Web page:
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Ryan Zimmerman, who had four hits, tries to cool off on a hot afternoon.
By the time they had slogged their way through Thursday's 3-hour, 38-minute ordeal, the Nationals had dropped a 5-2 decision to the Marlins, their fifth-straight loss and the latest in a growing string of uninspired performances from a ballclub that suddenly appears headed in the wrong direction.
"I'd say up until this point we've been doing the little things to help us win games, help us stay in games," said right fielder Jayson Werth, who drove in both runs. "I'd say the last few nights, for sure, seems like fundamentally we haven't been that sound."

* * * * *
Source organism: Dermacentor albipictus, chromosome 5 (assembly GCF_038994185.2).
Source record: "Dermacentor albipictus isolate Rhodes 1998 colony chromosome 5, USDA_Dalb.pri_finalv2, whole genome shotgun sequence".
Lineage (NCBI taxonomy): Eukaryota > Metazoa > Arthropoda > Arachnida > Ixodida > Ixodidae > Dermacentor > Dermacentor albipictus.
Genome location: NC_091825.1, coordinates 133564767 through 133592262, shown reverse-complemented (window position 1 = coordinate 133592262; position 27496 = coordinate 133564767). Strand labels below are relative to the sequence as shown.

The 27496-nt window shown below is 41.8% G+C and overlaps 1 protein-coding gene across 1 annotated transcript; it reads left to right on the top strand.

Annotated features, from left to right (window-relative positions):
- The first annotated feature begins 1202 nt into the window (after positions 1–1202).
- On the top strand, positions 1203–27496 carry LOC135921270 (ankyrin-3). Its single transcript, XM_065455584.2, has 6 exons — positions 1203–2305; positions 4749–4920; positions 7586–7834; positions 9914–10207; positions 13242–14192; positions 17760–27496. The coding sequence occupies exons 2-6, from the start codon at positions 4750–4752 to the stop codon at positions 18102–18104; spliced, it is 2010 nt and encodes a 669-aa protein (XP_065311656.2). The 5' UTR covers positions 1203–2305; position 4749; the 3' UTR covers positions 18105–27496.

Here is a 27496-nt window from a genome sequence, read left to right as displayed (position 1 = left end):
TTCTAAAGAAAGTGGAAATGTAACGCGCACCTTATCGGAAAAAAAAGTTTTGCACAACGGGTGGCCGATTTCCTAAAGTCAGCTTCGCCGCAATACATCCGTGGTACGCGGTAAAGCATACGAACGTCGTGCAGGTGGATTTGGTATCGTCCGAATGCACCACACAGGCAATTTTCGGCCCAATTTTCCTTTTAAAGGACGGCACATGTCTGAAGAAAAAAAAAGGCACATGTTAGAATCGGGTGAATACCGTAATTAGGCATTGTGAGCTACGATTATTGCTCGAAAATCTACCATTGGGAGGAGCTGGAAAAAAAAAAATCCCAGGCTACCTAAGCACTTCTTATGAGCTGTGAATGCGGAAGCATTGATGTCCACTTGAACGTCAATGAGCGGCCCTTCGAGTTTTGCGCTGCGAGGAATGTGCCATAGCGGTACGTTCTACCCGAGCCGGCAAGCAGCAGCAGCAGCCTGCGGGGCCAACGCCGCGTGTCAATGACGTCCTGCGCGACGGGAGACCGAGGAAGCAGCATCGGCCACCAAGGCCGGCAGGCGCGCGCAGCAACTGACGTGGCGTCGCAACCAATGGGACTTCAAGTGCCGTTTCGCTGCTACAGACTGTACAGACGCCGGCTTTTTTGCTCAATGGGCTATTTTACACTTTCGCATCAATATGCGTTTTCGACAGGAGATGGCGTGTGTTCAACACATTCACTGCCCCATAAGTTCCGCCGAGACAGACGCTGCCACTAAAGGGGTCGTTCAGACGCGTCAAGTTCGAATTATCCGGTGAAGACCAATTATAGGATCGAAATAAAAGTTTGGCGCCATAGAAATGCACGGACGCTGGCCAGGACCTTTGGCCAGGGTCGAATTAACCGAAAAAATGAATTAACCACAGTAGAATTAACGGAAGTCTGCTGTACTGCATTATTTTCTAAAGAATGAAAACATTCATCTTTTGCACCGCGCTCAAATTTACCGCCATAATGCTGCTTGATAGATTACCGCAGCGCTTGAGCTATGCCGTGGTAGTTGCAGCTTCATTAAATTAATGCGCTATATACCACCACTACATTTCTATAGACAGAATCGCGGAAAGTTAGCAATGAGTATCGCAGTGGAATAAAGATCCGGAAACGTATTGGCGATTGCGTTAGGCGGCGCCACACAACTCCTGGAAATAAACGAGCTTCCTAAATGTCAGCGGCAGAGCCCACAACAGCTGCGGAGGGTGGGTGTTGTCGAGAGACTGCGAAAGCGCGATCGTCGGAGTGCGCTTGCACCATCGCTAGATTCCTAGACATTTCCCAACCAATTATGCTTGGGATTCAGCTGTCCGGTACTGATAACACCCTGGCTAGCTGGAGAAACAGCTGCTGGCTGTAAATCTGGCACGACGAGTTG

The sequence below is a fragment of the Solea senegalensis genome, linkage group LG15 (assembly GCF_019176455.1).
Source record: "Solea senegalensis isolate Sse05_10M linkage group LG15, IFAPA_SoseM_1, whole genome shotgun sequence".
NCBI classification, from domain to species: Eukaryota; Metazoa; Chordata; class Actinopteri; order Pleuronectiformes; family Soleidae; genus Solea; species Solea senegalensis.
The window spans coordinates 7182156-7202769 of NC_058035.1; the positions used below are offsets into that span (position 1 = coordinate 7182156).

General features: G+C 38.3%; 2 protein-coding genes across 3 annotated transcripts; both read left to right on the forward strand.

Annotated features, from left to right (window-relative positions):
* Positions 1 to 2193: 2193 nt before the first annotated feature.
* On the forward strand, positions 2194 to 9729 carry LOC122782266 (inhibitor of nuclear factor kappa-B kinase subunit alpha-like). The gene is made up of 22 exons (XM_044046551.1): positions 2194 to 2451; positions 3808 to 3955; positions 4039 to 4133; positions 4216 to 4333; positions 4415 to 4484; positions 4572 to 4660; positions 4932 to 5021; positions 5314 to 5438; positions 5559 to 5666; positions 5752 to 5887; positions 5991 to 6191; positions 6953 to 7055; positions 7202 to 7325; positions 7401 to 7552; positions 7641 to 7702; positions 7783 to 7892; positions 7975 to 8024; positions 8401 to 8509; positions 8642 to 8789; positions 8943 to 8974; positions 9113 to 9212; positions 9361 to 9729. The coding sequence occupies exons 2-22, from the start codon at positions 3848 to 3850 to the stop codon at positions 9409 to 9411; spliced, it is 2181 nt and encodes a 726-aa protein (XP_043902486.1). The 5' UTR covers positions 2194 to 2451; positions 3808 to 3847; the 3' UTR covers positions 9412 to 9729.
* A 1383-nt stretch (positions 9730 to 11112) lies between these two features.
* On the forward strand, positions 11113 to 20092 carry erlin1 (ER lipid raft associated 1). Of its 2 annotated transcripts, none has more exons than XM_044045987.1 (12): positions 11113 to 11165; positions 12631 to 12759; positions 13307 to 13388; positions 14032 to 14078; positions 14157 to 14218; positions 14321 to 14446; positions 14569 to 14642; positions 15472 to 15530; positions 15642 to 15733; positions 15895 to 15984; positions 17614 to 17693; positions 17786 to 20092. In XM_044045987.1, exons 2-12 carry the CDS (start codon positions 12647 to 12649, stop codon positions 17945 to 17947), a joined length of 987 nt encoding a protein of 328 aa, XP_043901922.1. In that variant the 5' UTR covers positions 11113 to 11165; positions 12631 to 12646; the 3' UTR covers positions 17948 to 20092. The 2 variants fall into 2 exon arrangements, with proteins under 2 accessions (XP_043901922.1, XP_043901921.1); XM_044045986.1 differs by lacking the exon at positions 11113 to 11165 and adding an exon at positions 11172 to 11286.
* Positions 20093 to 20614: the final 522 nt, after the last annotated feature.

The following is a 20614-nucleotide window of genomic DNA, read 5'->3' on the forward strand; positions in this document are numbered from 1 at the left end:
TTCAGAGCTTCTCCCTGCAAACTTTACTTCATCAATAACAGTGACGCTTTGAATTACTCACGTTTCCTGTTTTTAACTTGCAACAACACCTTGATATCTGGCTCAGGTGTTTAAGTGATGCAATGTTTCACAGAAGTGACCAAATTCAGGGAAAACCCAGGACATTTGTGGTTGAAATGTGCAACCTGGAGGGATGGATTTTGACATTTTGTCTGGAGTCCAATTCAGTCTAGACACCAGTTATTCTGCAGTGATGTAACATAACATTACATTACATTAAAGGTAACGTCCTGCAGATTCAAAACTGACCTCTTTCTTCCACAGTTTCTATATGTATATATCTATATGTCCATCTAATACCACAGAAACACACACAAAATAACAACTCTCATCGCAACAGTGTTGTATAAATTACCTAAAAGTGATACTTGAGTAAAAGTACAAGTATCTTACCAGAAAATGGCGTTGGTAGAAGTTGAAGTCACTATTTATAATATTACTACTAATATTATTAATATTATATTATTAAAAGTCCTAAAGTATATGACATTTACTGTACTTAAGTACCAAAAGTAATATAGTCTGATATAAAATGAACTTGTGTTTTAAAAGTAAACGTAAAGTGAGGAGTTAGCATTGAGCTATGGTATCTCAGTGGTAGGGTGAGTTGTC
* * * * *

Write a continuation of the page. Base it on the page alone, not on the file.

That's an understatement. The Nationals had already looked a bit sluggish in the field and on the bases at various points since the All-Star break. On Thursday, though, they appeared to sleepwalk their way through this matinee on a scorching afternoon in the District.
It certainly didn't help that starter John Lannan was uncharacteristically out of sync, issuing four walks, plunking Marlins slugger Mike Stanton in the head and needing a whopping 115 pitches